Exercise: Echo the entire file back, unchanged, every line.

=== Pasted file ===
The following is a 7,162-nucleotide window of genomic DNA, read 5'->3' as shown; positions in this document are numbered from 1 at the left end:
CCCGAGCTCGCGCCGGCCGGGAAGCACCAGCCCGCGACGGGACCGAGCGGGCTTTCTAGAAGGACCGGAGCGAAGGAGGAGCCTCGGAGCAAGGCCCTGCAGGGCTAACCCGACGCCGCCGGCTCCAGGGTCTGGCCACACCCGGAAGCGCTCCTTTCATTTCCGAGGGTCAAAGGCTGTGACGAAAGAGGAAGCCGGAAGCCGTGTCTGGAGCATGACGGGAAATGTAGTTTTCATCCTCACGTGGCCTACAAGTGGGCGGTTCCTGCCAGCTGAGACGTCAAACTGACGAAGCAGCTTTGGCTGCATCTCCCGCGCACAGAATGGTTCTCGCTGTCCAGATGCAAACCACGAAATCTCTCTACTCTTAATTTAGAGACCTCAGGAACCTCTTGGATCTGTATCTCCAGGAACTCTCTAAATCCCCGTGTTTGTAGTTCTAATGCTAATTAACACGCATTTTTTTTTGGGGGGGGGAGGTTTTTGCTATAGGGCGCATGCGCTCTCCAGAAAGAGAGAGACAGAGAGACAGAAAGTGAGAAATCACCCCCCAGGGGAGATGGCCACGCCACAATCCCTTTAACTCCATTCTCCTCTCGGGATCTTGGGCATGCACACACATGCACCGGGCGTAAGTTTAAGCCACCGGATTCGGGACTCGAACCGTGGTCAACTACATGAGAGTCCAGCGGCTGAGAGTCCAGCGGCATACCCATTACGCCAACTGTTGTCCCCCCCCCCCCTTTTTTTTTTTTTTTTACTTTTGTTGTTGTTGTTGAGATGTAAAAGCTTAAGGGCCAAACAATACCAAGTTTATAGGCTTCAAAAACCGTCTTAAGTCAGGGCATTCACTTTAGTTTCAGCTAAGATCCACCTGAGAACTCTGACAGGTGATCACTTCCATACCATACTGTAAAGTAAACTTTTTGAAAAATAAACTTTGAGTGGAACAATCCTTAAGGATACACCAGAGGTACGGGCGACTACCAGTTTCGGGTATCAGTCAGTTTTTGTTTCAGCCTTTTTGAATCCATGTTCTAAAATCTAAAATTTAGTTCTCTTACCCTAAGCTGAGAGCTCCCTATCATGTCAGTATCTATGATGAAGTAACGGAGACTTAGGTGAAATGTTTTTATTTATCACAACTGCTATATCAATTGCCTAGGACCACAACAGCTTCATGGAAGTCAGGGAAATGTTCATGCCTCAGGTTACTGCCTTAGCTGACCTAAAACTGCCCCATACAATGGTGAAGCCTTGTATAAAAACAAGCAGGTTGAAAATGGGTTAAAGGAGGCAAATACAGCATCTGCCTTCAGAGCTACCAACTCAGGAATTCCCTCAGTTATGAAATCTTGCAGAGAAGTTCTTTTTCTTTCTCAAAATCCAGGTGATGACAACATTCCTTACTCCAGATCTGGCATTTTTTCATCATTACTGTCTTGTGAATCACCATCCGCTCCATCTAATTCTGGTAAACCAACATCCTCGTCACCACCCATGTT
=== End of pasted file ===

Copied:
The following is a 7,162-nucleotide window of genomic DNA, read 5'->3' as shown; positions in this document are numbered from 1 at the left end:
CCCGAGCTCGCGCCGGCCGGGAAGCACCAGCCCGCGACGGGACCGAGCGGGCTTTCTAGAAGGACCGGAGCGAAGGAGGAGCCTCGGAGCAAGGCCCTGCAGGGCTAACCCGACGCCGCCGGCTCCAGGGTCTGGCCACACCCGGAAGCGCTCCTTTCATTTCCGAGGGTCAAAGGCTGTGACGAAAGAGGAAGCCGGAAGCCGTGTCTGGAGCATGACGGGAAATGTAGTTTTCATCCTCACGTGGCCTACAAGTGGGCGGTTCCTGCCAGCTGAGACGTCAAACTGACGAAGCAGCTTTGGCTGCATCTCCCGCGCACAGAATGGTTCTCGCTGTCCAGATGCAAACCACGAAATCTCTCTACTCTTAATTTAGAGACCTCAGGAACCTCTTGGATCTGTATCTCCAGGAACTCTCTAAATCCCCGTGTTTGTAGTTCTAATGCTAATTAACACGCATTTTTTTTTGGGGGGGGGAGGTTTTTGCTATAGGGCGCATGCGCTCTCCAGAAAGAGAGAGACAGAGAGACAGAAAGTGAGAAATCACCCCCCAGGGGAGATGGCCACGCCACAATCCCTTTAACTCCATTCTCCTCTCGGGATCTTGGGCATGCACACACATGCACCGGGCGTAAGTTTAAGCCACCGGATTCGGGACTCGAACCGTGGTCAACTACATGAGAGTCCAGCGGCTGAGAGTCCAGCGGCATACCCATTACGCCAACTGTTGTCCCCCCCCCCCCTTTTTTTTTTTTTTTTACTTTTGTTGTTGTTGTTGAGATGTAAAAGCTTAAGGGCCAAACAATACCAAGTTTATAGGCTTCAAAAACCGTCTTAAGTCAGGGCATTCACTTTAGTTTCAGCTAAGATCCACCTGAGAACTCTGACAGGTGATCACTTCCATACCATACTGTAAAGTAAACTTTTTGAAAAATAAACTTTGAGTGGAACAATCCTTAAGGATACACCAGAGGTACGGGCGACTACCAGTTTCGGGTATCAGTCAGTTTTTGTTTCAGCCTTTTTGAATCCATGTTCTAAAATCTAAAATTTAGTTCTCTTACCCTAAGCTGAGAGCTCCCTATCATGTCAGTATCTATGATGAAGTAACGGAGACTTAGGTGAAATGTTTTTATTTATCACAACTGCTATATCAATTGCCTAGGACCACAACAGCTTCATGGAAGTCAGGGAAATGTTCATGCCTCAGGTTACTGCCTTAGCTGACCTAAAACTGCCCCATACAATGGTGAAGCCTTGTATAAAAACAAGCAGGTTGAAAATGGGTTAAAGGAGGCAAATACAGCATCTGCCTTCAGAGCTACCAACTCAGGAATTCCCTCAGTTATGAAATCTTGCAGAGAAGTTCTTTTTCTTTCTCAAAATCCAGGTGATGACAACATTCCTTACTCCAGATCTGGCATTTTTTCATCATTACTGTCTTGTGAATCACCATCCGCTCCATCTAATTCTGGTAAACCAACATCCTCGTCACCACCCATGTT